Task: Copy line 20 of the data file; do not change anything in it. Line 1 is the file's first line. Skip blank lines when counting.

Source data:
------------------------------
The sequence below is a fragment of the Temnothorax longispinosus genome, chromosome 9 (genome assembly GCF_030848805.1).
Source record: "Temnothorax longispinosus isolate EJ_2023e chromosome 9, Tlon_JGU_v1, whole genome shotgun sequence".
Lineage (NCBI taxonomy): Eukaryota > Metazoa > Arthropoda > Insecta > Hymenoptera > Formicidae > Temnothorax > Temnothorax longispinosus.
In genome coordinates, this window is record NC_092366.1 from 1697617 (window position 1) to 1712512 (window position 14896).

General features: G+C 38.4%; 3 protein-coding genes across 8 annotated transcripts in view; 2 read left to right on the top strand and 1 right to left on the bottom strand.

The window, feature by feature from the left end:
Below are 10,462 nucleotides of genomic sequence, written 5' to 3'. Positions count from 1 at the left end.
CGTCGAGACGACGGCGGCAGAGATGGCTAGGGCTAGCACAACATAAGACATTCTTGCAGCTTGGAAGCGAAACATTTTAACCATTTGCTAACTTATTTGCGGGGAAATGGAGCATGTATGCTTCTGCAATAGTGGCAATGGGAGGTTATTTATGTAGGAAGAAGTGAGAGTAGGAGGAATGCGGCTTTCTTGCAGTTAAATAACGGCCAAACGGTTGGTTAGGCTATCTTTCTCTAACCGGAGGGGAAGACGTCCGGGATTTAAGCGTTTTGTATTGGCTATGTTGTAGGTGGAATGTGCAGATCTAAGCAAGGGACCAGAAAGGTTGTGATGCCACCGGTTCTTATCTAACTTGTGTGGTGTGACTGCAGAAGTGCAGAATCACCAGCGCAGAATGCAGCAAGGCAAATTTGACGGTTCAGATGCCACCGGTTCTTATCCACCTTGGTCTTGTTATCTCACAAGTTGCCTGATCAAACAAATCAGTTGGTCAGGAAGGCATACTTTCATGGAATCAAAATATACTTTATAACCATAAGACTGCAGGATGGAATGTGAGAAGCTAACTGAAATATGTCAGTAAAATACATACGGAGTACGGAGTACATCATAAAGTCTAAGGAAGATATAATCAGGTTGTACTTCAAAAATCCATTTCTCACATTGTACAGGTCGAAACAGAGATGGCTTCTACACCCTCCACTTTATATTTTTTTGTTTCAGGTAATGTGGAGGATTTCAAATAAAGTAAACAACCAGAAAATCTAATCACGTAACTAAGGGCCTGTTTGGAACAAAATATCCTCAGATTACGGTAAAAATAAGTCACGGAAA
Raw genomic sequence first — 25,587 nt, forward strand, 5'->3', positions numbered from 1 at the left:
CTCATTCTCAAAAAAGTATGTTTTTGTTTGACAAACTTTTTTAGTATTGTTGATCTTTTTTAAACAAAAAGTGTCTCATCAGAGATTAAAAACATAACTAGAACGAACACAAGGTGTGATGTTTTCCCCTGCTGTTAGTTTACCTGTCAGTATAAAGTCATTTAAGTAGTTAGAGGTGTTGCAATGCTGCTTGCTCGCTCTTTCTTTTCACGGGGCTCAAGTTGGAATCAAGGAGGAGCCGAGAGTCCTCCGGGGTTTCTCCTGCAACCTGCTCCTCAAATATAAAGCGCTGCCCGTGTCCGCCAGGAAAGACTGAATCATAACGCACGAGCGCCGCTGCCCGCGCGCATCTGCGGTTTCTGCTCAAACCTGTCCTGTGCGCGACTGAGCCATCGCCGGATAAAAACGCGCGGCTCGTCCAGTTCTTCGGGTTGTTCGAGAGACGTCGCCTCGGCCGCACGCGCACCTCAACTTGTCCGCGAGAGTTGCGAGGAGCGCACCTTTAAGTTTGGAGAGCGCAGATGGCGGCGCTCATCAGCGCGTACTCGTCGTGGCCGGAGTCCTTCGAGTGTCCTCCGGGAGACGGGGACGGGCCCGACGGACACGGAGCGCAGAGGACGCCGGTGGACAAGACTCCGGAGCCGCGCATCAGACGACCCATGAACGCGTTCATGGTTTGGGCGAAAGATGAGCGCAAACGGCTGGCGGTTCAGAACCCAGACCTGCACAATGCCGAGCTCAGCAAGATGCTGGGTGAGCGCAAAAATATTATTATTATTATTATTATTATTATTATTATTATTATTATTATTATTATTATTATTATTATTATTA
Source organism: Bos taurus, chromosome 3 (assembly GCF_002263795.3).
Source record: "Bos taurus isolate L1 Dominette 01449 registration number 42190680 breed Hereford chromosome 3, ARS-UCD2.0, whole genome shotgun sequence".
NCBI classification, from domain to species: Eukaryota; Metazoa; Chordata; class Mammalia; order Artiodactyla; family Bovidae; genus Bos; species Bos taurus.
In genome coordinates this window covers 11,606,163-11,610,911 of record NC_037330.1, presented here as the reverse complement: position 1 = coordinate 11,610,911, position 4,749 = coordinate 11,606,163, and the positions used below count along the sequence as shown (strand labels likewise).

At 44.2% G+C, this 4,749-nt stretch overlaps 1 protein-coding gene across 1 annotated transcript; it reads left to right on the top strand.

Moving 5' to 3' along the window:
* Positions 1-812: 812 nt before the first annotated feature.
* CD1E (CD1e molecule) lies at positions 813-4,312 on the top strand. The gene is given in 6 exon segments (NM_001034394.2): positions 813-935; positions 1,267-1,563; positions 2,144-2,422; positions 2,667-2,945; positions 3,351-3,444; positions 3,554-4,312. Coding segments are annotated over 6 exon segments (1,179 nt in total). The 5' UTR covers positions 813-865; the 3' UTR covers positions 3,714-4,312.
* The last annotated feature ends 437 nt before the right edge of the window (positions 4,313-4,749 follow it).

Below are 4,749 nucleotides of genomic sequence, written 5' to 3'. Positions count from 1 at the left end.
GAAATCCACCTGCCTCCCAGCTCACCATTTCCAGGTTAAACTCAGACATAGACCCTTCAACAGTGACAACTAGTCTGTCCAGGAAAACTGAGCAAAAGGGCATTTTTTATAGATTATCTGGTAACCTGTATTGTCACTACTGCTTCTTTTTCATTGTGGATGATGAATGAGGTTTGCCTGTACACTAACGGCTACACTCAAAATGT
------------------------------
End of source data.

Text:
Below are 4,749 nucleotides of genomic sequence, written 5' to 3'. Positions count from 1 at the left end.